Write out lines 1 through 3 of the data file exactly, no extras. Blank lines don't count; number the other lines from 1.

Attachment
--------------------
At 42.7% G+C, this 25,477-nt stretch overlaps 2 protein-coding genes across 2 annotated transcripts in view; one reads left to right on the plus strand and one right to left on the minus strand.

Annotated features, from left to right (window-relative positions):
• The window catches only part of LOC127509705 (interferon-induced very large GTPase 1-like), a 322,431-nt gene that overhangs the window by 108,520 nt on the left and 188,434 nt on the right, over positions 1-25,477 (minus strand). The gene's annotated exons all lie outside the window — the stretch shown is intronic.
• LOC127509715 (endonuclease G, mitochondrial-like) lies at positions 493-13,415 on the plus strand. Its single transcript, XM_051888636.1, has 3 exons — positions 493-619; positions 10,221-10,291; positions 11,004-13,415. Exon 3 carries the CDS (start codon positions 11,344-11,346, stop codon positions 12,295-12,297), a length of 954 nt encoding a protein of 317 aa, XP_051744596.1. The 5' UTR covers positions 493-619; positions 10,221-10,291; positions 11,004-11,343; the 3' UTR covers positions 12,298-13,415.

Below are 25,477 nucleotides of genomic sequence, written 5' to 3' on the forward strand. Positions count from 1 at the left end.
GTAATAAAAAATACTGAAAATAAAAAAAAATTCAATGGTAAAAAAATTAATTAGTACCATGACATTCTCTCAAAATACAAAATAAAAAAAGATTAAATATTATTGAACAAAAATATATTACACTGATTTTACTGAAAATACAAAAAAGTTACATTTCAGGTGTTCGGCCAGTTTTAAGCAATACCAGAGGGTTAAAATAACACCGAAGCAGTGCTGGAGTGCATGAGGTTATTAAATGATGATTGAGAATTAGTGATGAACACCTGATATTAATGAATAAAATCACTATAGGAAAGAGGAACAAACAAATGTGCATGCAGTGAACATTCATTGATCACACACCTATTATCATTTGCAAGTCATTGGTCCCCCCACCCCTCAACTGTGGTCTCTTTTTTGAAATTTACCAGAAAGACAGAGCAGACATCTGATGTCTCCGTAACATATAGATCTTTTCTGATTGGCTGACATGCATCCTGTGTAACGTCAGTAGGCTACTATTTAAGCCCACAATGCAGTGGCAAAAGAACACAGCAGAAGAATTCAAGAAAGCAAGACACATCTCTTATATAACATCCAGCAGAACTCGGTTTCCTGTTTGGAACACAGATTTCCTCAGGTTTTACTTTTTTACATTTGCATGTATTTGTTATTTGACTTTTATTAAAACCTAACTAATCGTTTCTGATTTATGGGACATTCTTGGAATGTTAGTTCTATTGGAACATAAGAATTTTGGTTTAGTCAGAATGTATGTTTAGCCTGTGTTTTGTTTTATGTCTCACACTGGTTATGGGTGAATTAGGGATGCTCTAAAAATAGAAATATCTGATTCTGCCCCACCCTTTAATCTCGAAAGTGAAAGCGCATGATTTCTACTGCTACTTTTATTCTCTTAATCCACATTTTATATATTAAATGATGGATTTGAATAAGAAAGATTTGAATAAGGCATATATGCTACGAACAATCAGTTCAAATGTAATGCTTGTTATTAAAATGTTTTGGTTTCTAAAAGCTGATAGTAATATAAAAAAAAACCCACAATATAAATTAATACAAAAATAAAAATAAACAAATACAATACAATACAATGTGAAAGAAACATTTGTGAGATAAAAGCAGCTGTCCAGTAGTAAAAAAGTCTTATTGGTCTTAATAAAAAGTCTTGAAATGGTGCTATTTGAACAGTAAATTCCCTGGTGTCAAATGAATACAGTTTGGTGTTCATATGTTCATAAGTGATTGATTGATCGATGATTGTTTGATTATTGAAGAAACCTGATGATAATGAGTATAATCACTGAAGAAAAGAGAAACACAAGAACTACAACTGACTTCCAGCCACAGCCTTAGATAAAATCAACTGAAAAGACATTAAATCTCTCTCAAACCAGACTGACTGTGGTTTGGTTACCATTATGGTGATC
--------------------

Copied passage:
At 42.7% G+C, this 25,477-nt stretch overlaps 2 protein-coding genes across 2 annotated transcripts in view; one reads left to right on the plus strand and one right to left on the minus strand.

Annotated features, from left to right (window-relative positions):
• The window catches only part of LOC127509705 (interferon-induced very large GTPase 1-like), a 322,431-nt gene that overhangs the window by 108,520 nt on the left and 188,434 nt on the right, over positions 1-25,477 (minus strand). The gene's annotated exons all lie outside the window — the stretch shown is intronic.